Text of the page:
By any objective standard, Honolulu Police Chief Louis Kealoha has racked up a troubling record: He’s under FBI investigation. He was rebuked by the mayor recently for trying to promote an officer with a record of domestic violence. Under his watch, the city has paid out millions to settle cases in which out-of-control officers have used excessive force, mistreated and endangered colleagues by racist, sexist actions, and otherwise behaved badly.
One might think that, in his annual job review, Kealoha should have feared getting a well-deserved pink slip. One would be wrong.
Just as it did last year, when Kealoha was coming off a very rough 2014, the Honolulu Police Commission last week praised the chief in his annual performance evaluation as “exceeding expectations.”
What are their expectations? Keep breathing?
Civil Beat previously has called for Chief Kealoha to be sacked. It’s pretty obvious we need a wholesale house-cleaning at the police commission, too.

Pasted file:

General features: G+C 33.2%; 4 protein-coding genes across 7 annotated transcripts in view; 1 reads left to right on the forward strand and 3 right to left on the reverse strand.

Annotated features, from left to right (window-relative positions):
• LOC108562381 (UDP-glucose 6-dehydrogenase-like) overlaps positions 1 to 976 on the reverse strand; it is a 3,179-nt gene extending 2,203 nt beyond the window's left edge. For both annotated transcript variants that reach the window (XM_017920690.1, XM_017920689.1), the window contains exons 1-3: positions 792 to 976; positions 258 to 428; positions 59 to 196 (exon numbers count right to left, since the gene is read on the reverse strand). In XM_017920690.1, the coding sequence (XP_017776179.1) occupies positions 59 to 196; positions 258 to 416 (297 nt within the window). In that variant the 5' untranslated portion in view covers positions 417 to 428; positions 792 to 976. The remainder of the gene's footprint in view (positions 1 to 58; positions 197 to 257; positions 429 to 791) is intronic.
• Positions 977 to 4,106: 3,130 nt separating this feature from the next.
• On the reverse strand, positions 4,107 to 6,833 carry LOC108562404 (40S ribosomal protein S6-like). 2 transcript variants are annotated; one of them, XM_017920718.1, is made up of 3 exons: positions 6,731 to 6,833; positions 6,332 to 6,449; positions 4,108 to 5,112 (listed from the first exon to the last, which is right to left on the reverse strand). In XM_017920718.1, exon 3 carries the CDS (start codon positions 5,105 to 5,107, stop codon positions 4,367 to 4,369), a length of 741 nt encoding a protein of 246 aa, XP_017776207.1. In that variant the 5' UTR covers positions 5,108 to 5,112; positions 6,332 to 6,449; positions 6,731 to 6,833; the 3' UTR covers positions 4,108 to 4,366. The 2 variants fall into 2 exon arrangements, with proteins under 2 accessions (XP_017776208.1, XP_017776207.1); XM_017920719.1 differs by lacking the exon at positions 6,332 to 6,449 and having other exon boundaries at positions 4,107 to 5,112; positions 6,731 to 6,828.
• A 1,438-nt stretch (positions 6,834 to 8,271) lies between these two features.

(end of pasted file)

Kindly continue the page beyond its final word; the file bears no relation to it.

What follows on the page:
A look at the actual performance review shows clearly how determined commissioners are to see no evil and speak no evil.
The evaluation “goals” by which they judge Kealoha use standards so low as to all but guarantee high marks just for showing up to work each day and tending to the bare basics.
Does he provide a budget to the commission and meet that budget? Does he maintain a “positive relationship” with other agencies (apart from, apparently, the FBI)? Does he regularly attend commission meetings? Does he give the commission a copy of his annual disciplinary report? Does he take courses that complement his police chief responsibilities? Does he provide the public with efficient access to police services?
Many of these actual goals and activities, and others, lend themselves to simple yes/no responses. Other expectations seems appropriate for an entry-level police cadet, not the chief of the nation’s 20th largest police department.